(S054) Long-Term Survival and Racial Differences in Pediatric Hodgkin Lymphoma Patients From the State of Florida: Three Decades of Experience

April 30, 2015

This is the largest retrospective review with the longest outcome to specifically evaluate pediatric Hodgkin lymphoma patients. Furthermore, this is the first analysis to find that AA patients have inferior OS when compared with whites and Hispanics. These differences remained significant over the course of 30 years, indicating that modern treatment modalities have not improved this racial disparity.

Hanmanth Neboori, MD, William Grubb, BS, Hua Li, PhD, MD, Joseph Panoff; University of Miami/Jackson Health System

PURPOSE/METHODS: Hodgkin lymphoma (HL) represents 9% of all pediatric malignancies in the United States. Data are conflicting with regard to racial/ethnic survival differences. We sought to investigate overall survival (OS) differences in a large cohort of racially and ethnically diverse patients with 30 years of follow-up in the state of Florida.

METHODS: The Florida Cancer Database System was used to retrospectively assess the long-term outcomes of 1,778 pediatric patients (age range: 1 mo–21 yr) diagnosed with HL between 1981 and 2010. Log-rank test and Cox univariate and multivariate regression analysis were used to identify predictors of OS.

RESULTS: Median age at diagnosis was 1.7 years (range: 0.1–21 mo). Males and females were equally represented (50.5% vs 49.5%). The database consisted of 68% white, 13% African American (AA), 18% Hispanic, and 2% unknown. The breakdown of diagnosis by decade was as follows: 27% from 1981–1990; 31% from 1991–2000; and 42% from 2000–2010. There were 16% of patients diagnosed as stage I, 42% diagnosed as stage II, 31% diagnosed as stages III and IV, and 11% unknown. Nodular sclerosing was diagnosed in 69% of patients, mixed cellularity was diagnosed in 13%, lymphocyte-rich disease was diagnosed in 4%, lymphocyte-depleted (LD) disease was diagnosed in 2%, and nodular lymphocyte-predominant HL (NLPHL) was diagnosed in 2%. Radiation was administered in 43% of patients, and chemotherapy was given to 73% of patients. Median survival of the entire cohort at the time of last follow-up was 23.8 years. The 5-year OS rate was 84.2%. Men had worse OS than women at 25 years (36% vs 58%; P < .0001). AA patients had worse OS than white and Hispanic patients at 25 years (33% vs 49.2% vs 44.7%, respectively; P = .0005), and this finding persisted after controlling for decade of treatment (P < .001). There was no difference in OS between whites and Hispanics. There were no OS differences regarding decade of treatment, chemotherapy, or age at diagnosis. Patients who had radiation therapy had better OS (hazard ratio [HR] = 1.49; P = .0025). Additionally, patients with the LD subtype had worse OS (HR = 3.85; P = .01).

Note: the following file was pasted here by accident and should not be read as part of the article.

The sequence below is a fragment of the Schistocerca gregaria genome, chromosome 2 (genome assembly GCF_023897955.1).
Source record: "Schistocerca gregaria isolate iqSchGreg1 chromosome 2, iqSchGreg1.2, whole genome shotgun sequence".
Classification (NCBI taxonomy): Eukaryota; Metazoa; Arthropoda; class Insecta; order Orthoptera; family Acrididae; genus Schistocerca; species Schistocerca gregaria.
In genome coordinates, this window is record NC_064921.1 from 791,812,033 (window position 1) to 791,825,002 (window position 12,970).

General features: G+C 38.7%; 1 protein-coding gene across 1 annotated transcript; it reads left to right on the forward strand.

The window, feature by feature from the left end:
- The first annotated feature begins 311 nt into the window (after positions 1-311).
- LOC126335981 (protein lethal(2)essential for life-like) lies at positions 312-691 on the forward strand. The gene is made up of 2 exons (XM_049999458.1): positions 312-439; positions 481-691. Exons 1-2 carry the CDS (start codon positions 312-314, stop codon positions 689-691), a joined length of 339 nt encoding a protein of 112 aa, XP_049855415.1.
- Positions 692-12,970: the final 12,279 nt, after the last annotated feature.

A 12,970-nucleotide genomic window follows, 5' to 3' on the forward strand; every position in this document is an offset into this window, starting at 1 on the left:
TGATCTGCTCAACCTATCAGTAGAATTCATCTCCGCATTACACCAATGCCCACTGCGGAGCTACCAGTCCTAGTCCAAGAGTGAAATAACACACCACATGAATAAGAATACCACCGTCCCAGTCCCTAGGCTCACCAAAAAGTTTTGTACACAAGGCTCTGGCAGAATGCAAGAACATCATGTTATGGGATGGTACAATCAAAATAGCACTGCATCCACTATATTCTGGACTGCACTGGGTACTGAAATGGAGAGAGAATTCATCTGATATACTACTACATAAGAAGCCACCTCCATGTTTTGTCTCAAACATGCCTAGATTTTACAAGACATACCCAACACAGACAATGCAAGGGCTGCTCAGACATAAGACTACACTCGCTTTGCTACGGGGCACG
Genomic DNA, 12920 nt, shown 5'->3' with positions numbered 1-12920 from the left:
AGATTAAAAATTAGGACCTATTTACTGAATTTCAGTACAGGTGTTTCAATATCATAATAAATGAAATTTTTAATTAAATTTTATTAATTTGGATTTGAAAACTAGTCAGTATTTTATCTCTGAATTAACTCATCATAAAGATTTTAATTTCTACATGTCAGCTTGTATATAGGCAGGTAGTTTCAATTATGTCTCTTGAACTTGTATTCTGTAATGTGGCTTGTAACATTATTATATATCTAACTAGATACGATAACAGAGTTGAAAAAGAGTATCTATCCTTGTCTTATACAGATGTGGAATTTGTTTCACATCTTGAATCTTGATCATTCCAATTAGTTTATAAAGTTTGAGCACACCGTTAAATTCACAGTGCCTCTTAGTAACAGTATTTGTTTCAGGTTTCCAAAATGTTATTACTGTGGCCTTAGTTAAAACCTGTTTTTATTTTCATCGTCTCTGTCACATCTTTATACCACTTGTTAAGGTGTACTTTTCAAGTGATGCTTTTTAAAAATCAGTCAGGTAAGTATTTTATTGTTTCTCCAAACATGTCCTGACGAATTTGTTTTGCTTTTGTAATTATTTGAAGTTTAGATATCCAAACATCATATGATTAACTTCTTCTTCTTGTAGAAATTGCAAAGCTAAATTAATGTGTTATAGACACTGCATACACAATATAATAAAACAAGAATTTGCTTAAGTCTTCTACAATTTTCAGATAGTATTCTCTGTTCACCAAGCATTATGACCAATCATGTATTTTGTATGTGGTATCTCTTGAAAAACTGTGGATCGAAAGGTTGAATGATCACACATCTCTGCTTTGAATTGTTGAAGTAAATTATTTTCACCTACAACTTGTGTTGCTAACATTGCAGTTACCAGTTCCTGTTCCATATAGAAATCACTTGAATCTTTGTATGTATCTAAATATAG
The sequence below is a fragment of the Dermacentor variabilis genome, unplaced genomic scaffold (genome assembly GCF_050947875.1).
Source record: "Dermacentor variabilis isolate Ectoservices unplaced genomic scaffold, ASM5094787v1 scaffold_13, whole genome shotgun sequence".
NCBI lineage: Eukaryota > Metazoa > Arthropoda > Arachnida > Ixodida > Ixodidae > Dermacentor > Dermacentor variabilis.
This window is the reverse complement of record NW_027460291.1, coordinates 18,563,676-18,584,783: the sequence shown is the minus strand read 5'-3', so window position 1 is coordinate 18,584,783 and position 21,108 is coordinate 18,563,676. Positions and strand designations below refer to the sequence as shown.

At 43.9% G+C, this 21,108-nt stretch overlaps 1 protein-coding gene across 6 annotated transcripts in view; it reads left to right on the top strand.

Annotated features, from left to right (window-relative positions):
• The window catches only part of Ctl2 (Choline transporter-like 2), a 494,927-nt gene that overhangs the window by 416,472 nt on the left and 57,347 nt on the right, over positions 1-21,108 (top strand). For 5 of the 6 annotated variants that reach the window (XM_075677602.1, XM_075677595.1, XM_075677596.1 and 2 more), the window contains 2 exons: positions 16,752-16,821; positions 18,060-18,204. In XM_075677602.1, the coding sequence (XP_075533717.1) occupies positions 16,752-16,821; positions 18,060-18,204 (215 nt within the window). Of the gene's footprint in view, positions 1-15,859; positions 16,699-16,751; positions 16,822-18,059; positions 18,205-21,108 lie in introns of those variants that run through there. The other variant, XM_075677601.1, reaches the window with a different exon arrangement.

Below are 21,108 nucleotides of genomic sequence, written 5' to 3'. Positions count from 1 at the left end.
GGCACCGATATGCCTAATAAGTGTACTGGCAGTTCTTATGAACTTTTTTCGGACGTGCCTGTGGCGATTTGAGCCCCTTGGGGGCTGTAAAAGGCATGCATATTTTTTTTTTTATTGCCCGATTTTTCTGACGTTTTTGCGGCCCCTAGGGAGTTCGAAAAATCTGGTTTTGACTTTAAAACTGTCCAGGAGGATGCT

CONCLUSION: This is the largest retrospective review with the longest outcome to specifically evaluate pediatric Hodgkin lymphoma patients. Furthermore, this is the first analysis to find that AA patients have inferior OS when compared with whites and Hispanics. These differences remained significant over the course of 30 years, indicating that modern treatment modalities have not improved this racial disparity.

Proceedings of the 97th Annual Meeting of the American Radium Society - americanradiumsociety.org